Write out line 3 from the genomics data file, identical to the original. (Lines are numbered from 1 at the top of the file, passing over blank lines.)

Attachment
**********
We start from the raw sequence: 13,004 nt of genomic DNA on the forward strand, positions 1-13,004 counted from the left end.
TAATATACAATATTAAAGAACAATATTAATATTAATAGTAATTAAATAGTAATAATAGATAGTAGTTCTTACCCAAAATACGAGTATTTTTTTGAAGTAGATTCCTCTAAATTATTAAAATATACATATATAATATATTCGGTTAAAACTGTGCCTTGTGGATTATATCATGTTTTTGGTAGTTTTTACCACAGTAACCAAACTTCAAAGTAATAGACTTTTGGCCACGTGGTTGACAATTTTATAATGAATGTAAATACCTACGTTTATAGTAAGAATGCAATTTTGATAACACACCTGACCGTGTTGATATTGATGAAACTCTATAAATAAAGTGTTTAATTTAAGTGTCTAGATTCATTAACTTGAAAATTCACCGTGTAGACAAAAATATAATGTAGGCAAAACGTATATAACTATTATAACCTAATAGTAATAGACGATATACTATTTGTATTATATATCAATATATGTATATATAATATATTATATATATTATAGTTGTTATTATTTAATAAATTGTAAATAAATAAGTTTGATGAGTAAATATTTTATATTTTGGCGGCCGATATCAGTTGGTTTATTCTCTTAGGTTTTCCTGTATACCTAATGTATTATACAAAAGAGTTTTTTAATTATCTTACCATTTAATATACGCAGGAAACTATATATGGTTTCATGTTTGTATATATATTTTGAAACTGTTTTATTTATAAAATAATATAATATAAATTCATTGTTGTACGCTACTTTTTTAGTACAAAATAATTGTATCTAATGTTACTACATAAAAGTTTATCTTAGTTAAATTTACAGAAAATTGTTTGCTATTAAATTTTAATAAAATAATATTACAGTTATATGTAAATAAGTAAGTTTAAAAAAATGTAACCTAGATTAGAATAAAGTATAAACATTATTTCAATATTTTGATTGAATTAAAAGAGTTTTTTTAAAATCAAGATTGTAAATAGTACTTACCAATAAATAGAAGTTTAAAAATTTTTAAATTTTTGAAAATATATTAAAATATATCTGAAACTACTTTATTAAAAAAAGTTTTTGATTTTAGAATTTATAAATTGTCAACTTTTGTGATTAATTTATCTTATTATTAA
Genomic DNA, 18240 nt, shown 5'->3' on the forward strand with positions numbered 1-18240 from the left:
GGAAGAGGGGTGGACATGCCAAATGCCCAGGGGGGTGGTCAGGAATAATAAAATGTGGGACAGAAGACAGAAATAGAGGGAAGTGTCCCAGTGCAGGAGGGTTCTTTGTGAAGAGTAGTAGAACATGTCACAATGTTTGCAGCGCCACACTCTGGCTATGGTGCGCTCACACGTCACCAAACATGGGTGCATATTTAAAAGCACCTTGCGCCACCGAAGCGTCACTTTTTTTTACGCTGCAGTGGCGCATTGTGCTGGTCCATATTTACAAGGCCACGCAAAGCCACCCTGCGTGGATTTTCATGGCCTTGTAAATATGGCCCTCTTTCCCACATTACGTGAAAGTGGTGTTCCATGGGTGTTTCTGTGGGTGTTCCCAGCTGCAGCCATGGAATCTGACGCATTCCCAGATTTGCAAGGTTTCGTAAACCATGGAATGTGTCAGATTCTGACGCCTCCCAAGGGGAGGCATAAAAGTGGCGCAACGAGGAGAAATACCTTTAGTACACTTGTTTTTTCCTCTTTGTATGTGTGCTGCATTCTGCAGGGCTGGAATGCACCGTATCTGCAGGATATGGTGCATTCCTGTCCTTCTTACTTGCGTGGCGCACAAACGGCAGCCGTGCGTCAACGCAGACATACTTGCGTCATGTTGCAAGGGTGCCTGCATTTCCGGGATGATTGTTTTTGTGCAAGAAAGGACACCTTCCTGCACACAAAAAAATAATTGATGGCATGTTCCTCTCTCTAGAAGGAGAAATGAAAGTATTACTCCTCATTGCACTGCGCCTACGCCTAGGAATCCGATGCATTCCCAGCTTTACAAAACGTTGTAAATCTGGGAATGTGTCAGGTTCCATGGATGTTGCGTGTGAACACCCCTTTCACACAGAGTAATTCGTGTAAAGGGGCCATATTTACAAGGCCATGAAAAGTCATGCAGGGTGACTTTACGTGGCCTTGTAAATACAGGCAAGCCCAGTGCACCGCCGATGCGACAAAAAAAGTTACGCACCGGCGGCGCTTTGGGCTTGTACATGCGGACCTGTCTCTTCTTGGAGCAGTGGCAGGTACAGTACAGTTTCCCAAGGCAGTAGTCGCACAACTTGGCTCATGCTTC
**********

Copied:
Genomic DNA, 18240 nt, shown 5'->3' on the forward strand with positions numbered 1-18240 from the left: